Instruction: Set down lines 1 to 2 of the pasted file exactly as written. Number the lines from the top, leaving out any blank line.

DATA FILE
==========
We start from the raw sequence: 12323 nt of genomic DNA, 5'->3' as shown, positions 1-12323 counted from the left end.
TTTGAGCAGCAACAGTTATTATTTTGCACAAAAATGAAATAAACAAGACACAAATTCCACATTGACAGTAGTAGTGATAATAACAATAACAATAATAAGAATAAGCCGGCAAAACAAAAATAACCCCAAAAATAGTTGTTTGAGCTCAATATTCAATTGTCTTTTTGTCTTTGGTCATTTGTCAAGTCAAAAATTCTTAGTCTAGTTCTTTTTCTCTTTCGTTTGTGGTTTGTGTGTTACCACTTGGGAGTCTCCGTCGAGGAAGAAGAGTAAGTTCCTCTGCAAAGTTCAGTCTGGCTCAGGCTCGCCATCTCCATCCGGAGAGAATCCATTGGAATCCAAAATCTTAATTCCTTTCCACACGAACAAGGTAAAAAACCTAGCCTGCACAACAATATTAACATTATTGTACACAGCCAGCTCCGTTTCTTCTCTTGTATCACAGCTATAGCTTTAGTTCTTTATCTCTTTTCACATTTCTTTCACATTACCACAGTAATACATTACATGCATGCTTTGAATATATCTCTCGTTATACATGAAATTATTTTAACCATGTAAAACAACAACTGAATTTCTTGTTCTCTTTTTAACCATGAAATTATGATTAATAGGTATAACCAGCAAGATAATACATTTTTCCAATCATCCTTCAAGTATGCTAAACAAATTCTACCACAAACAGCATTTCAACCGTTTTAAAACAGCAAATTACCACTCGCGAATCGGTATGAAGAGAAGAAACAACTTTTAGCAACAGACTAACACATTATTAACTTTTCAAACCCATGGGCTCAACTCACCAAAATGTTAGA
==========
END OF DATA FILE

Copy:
We start from the raw sequence: 12323 nt of genomic DNA, 5'->3' as shown, positions 1-12323 counted from the left end.
TTTGAGCAGCAACAGTTATTATTTTGCACAAAAATGAAATAAACAAGACACAAATTCCACATTGACAGTAGTAGTGATAATAACAATAACAATAATAAGAATAAGCCGGCAAAACAAAAATAACCCCAAAAATAGTTGTTTGAGCTCAATATTCAATTGTCTTTTTGTCTTTGGTCATTTGTCAAGTCAAAAATTCTTAGTCTAGTTCTTTTTCTCTTTCGTTTGTGGTTTGTGTGTTACCACTTGGGAGTCTCCGTCGAGGAAGAAGAGTAAGTTCCTCTGCAAAGTTCAGTCTGGCTCAGGCTCGCCATCTCCATCCGGAGAGAATCCATTGGAATCCAAAATCTTAATTCCTTTCCACACGAACAAGGTAAAAAACCTAGCCTGCACAACAATATTAACATTATTGTACACAGCCAGCTCCGTTTCTTCTCTTGTATCACAGCTATAGCTTTAGTTCTTTATCTCTTTTCACATTTCTTTCACATTACCACAGTAATACATTACATGCATGCTTTGAATATATCTCTCGTTATACATGAAATTATTTTAACCATGTAAAACAACAACTGAATTTCTTGTTCTCTTTTTAACCATGAAATTATGATTAATAGGTATAACCAGCAAGATAATACATTTTTCCAATCATCCTTCAAGTATGCTAAACAAATTCTACCACAAACAGCATTTCAACCGTTTTAAAACAGCAAATTACCACTCGCGAATCGGTATGAAGAGAAGAAACAACTTTTAGCAACAGACTAACACATTATTAACTTTTCAAACCCATGGGCTCAACTCACCAAAATGTTAGA